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Heyrick Bond Gunning, CEO, S-RM
Industry View from
Two things stand out about risk today and what it means for CEOs and corporate boards in the future. One is that the number of serious threats will continue to increase. Established threats, such as political instability, environmental disasters and regulatory action, now sit alongside newer, rising threats such as cyber breaches, climate change and the malicious use of cognitive technologies.
The other is the increasing challenge of resolving these crises when they arise. Everyone knows that the world is now exceptionally well connected. The public, governments and corporate partners demand increasing transparency and accountability. Disinformation is a growing problem. This creates unprecedented scrutiny and complexity for CEOs and their teams when working through a crisis.
Both trends are well known. But few organisations have adapted, and that’s where CEOs will need to focus so they can build real resilience to risk and be prepared when a crisis eventually hits.
S-RM has worked with organisations across many different industries to transform their approach to resilience and risk. No two organisations are the same, but all organisations need to work through a similar set of problems.
First, CEOs should develop a deep understanding of risks in their specific organisation, from the traditional to the emerging, and how to build resilient processes that mitigate them. They need to set and communicate the organisation’s risk tolerance in the context of its business goals, strategy, competition and operational environment.
Organisations then need to engage critically with the process of assessing, planning and training to transform their approach to resilience. They need to embed a risk mindset and culture where an organisation’s people and third parties understand the firm’s risk strategy and can adapt to new threats as they arise. Everyone should understand their roles, and practising is essential. Everyone should also know that a crisis of some size will probably happen in the next year or two, even if they do everything right. Organisations should run scenarios to test their response in the event of a real crisis. It’s like taking a mock exam — if you risk not doing it, you will fail the real thing.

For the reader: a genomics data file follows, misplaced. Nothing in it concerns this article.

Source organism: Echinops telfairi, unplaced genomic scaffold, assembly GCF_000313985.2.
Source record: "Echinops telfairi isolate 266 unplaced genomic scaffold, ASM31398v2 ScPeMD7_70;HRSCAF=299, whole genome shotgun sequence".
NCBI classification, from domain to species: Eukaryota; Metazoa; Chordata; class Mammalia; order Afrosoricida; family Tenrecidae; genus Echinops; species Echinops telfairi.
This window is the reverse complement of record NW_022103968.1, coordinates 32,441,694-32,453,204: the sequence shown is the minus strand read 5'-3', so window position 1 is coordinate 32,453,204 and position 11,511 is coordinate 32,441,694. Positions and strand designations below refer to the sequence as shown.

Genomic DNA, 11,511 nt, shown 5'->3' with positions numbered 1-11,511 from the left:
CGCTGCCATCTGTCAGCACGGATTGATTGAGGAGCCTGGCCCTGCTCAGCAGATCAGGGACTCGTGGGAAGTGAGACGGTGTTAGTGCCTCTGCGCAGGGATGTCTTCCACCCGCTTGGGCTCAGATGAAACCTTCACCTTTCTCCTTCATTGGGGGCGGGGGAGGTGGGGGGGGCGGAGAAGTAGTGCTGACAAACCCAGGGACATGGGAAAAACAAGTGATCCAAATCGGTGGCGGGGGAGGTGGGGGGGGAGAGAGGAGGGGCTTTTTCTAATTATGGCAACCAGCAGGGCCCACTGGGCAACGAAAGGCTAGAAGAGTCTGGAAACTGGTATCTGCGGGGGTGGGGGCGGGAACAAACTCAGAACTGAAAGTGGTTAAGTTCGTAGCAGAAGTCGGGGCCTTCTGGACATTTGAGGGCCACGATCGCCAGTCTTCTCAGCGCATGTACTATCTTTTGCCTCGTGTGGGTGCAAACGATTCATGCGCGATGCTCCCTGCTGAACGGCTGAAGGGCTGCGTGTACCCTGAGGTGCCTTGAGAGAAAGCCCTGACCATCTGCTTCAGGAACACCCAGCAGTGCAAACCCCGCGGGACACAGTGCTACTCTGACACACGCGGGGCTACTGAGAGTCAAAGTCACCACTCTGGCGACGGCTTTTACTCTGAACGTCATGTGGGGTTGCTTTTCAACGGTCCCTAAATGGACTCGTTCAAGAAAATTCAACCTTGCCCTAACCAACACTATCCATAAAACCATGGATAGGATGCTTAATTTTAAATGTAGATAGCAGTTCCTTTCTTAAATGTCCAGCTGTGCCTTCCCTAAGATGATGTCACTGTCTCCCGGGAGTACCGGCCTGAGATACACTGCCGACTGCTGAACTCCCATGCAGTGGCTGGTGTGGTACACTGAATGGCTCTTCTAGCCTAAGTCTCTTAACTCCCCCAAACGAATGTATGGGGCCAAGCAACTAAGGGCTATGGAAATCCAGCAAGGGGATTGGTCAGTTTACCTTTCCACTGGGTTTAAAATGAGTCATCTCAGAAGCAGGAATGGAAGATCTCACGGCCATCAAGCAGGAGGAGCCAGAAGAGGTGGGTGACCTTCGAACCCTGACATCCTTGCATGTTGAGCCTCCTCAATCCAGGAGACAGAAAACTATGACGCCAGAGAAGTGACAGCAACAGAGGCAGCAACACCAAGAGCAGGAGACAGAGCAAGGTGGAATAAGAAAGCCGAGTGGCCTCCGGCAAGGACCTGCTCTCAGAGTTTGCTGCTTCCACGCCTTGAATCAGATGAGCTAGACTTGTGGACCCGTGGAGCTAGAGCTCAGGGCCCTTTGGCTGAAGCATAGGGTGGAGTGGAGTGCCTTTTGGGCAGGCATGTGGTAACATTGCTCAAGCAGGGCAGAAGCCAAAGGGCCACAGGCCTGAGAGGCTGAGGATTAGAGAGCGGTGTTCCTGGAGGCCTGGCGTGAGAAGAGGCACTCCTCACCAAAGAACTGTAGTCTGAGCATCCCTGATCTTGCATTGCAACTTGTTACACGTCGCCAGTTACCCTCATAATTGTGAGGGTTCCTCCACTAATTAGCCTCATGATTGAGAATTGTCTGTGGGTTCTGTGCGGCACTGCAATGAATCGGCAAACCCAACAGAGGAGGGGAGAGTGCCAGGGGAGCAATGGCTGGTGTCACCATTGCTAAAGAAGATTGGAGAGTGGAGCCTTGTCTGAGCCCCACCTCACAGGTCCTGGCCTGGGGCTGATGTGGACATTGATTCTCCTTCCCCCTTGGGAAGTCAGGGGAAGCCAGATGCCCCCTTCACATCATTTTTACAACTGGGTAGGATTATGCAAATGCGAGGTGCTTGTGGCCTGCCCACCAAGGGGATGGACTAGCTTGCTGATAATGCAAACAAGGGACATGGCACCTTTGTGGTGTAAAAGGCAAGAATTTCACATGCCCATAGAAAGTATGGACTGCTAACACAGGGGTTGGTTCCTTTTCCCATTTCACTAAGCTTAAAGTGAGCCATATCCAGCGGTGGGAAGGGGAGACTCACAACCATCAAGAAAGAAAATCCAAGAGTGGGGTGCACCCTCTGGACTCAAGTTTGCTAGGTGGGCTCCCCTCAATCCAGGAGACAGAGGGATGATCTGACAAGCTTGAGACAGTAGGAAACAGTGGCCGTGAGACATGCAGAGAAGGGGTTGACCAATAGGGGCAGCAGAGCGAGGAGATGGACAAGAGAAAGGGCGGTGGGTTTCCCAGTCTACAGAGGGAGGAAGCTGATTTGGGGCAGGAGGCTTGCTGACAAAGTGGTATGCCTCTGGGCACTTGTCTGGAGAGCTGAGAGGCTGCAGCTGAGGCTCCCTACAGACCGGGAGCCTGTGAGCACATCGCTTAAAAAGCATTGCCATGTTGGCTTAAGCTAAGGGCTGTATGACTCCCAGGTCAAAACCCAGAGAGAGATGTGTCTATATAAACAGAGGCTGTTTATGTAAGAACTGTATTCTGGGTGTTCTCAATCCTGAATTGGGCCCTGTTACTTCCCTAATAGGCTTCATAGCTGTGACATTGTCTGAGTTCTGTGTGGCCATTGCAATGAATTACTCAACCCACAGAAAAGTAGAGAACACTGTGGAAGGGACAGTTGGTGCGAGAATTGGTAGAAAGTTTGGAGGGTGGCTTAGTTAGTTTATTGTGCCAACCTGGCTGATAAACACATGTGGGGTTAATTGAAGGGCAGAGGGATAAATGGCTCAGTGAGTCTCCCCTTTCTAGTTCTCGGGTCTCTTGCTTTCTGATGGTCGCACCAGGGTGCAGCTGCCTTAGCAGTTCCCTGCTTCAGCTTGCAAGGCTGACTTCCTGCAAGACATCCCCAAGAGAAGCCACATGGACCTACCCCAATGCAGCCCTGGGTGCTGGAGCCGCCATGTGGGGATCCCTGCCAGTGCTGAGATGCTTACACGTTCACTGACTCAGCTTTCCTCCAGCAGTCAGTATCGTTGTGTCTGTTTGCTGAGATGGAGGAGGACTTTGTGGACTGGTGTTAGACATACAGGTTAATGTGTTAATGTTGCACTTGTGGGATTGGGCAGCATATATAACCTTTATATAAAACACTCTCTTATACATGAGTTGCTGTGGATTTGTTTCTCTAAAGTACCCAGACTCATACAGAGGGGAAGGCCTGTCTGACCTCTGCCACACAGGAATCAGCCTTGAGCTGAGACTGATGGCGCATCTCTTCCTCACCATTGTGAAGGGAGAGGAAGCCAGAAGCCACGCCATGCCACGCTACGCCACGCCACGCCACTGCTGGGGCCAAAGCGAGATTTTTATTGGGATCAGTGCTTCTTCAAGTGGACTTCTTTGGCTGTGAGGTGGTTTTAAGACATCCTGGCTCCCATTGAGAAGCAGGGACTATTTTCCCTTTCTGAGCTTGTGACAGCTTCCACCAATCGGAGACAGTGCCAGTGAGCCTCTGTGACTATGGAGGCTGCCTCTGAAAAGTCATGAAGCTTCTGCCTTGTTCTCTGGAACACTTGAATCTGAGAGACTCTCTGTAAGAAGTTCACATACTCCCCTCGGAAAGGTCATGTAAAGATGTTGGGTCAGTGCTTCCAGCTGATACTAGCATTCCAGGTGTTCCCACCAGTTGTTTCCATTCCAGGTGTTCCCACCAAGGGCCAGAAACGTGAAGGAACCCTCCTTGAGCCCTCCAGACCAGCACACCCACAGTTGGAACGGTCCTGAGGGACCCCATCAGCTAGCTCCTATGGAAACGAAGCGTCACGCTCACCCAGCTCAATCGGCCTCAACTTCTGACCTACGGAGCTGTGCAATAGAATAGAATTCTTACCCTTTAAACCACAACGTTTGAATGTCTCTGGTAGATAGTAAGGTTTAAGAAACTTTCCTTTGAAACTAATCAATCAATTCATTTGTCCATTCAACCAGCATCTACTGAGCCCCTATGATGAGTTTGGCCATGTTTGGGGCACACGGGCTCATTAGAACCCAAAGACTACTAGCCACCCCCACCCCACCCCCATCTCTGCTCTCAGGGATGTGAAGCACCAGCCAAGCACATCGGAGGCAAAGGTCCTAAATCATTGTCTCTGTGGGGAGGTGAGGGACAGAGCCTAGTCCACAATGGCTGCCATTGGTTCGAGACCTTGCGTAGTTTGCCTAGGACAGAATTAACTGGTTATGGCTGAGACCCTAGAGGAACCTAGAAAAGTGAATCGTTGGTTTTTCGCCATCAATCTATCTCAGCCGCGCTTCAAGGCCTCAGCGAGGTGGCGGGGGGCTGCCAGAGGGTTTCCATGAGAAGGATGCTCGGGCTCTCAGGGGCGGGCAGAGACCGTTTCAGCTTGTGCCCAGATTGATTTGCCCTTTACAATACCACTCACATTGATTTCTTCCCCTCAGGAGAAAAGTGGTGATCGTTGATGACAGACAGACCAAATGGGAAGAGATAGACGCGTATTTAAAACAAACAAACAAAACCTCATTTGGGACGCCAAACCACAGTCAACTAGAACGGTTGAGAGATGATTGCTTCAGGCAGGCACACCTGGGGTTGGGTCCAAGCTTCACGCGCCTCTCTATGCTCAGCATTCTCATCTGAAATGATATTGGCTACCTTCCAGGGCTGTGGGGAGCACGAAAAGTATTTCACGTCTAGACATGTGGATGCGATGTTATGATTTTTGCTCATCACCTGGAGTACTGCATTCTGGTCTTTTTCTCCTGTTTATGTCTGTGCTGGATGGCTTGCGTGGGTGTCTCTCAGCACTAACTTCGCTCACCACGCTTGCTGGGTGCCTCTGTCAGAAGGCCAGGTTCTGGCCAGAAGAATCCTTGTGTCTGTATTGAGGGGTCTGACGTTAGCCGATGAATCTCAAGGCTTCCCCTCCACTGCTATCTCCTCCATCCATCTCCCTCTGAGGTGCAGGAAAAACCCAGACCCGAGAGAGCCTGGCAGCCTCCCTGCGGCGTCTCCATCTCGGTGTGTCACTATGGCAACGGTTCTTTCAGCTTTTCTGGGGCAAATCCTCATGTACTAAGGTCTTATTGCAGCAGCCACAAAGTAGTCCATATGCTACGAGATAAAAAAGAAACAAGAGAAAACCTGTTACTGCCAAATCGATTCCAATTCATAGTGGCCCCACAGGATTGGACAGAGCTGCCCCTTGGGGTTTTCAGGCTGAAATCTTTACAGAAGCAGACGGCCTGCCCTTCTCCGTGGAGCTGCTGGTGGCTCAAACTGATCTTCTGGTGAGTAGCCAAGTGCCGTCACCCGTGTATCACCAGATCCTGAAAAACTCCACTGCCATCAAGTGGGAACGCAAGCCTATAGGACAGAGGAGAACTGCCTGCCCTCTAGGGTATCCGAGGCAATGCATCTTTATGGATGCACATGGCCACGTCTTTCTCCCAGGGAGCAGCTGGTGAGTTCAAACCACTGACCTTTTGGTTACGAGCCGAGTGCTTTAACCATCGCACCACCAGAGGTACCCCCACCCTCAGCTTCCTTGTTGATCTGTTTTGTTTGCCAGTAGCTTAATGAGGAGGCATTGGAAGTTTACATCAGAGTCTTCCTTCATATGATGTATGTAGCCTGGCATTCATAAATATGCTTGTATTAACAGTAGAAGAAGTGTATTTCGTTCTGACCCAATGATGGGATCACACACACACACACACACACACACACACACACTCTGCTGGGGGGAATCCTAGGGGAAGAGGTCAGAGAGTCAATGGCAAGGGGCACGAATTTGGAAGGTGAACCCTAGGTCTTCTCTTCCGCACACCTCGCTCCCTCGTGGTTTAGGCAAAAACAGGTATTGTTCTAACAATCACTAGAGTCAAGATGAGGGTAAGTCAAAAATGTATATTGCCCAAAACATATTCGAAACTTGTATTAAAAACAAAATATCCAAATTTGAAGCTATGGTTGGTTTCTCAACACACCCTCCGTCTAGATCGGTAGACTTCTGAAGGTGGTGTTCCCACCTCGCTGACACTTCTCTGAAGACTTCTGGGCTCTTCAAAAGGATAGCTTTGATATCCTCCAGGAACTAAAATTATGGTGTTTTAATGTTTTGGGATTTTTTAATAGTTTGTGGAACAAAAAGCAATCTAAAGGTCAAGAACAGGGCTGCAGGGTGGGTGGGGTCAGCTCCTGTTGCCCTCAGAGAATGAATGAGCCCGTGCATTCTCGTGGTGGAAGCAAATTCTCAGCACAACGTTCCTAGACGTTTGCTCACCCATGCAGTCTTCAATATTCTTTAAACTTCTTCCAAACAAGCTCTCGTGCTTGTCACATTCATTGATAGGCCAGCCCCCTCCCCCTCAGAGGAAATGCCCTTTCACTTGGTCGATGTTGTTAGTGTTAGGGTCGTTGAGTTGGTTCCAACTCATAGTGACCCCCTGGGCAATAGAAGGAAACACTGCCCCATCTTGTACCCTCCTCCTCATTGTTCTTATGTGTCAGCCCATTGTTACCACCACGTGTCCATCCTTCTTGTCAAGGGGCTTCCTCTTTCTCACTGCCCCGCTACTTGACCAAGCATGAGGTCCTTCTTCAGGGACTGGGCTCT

Second, organisations need ongoing intelligence, data, monitoring and analysis to understand themselves and the changing world around them. Most CEOs feel they have inadequate insight into risks, often due to a deluge of data and not enough analysis. Building analytical capabilities, combining advanced technology with human expertise, can create a step change in the way an organisation understands and responds to threats. Conducting regular horizon-scanning exercises also enables an organisation to see which risks have potential to impact both them and their peers, so they can get ahead of the situation.
Third, when a crisis hits, CEOs and their teams need to respond clearly and rapidly. This is rarely achievable without robust planning and training. They should start by assessing the situation quickly and activating their crisis response team. Most crises are amplified and accelerated by coverage on social media, which can distort the real problem faced by an organisation. CEOs who wait to have every piece of information and advice often miss early opportunities to start engaging with stakeholders. Common reactions in the early stages of a crisis are denial and fear of overreaction, but it is far better to expect the worst than to hope the issue is not a big deal and then be caught off guard when the situation shifts.
Assume the worst and be transparent. Think about the core values of your business and use them to tell your side of the story. Remember that resolving the immediate crisis is only one step on a long road. Your organisation needs to come through a crisis with its culture and values intact. Finally, organisations must have the discipline to return quickly to building resilience and preparing for the next wave of threats and opportunities.
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